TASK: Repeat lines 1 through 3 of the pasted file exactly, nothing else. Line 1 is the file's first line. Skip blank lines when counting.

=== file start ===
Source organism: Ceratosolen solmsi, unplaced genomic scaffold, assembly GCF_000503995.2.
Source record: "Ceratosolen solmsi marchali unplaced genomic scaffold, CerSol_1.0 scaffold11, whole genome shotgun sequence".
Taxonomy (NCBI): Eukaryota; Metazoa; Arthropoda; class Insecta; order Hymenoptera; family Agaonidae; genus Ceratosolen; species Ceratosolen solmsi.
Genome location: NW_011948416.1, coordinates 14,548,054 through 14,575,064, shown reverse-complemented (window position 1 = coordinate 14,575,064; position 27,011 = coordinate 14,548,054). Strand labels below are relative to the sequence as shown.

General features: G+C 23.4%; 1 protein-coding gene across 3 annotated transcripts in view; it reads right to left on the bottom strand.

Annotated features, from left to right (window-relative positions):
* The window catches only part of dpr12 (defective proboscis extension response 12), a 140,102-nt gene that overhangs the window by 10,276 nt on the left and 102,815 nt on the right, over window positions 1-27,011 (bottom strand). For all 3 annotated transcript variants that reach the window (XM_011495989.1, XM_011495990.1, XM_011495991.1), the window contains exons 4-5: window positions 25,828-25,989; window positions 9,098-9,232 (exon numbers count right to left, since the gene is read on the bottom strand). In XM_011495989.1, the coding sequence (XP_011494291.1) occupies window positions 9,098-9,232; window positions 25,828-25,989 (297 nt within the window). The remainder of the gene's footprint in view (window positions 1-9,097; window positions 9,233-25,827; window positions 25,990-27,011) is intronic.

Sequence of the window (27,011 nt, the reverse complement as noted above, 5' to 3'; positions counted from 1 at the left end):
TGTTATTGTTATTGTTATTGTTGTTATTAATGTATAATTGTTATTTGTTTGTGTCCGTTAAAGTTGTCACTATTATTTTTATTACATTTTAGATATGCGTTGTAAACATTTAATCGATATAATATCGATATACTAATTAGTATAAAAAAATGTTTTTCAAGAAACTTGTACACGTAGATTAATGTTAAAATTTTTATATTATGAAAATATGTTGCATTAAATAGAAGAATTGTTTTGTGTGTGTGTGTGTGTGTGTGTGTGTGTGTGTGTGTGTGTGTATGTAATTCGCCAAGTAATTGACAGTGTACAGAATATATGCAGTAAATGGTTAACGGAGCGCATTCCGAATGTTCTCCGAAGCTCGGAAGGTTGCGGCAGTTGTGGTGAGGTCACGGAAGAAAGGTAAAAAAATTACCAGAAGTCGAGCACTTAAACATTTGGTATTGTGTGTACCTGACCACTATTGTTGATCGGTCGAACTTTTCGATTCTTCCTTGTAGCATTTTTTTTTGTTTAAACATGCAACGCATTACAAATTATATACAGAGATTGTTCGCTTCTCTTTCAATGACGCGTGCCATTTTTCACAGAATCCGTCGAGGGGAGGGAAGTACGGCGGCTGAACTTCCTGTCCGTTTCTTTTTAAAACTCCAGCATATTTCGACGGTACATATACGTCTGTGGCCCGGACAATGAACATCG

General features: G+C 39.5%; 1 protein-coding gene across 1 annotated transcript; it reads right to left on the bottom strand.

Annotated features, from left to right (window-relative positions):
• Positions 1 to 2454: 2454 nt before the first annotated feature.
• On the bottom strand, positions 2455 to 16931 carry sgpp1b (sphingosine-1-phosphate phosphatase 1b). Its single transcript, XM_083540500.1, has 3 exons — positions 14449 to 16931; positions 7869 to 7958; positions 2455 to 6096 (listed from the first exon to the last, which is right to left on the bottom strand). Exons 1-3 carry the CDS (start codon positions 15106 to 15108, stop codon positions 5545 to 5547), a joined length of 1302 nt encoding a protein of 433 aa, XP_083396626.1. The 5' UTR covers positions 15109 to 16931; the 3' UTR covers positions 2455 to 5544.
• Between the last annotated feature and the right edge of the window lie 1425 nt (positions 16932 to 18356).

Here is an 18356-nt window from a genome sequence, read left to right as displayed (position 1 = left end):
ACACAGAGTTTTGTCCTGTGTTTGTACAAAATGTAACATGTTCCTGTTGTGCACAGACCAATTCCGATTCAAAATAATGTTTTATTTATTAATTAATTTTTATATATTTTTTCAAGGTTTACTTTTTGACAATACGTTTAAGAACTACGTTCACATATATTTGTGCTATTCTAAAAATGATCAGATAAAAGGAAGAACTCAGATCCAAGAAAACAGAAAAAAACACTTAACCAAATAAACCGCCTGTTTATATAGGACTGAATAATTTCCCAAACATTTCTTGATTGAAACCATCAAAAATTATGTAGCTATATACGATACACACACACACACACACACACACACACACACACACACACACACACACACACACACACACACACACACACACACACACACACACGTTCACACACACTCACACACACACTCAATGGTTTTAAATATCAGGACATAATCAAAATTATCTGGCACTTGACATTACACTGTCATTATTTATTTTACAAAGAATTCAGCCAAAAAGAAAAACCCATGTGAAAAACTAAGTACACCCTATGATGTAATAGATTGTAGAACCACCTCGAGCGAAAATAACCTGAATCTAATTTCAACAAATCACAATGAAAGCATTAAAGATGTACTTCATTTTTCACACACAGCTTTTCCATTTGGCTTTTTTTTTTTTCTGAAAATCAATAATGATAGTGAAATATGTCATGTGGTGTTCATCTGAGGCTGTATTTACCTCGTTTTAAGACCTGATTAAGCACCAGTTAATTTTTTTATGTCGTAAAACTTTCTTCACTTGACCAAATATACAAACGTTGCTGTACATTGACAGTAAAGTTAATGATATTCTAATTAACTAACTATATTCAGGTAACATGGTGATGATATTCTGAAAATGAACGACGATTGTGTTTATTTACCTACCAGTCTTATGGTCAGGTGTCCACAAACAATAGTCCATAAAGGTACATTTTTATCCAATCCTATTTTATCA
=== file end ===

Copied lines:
Source organism: Ceratosolen solmsi, unplaced genomic scaffold, assembly GCF_000503995.2.
Source record: "Ceratosolen solmsi marchali unplaced genomic scaffold, CerSol_1.0 scaffold11, whole genome shotgun sequence".
Taxonomy (NCBI): Eukaryota; Metazoa; Arthropoda; class Insecta; order Hymenoptera; family Agaonidae; genus Ceratosolen; species Ceratosolen solmsi.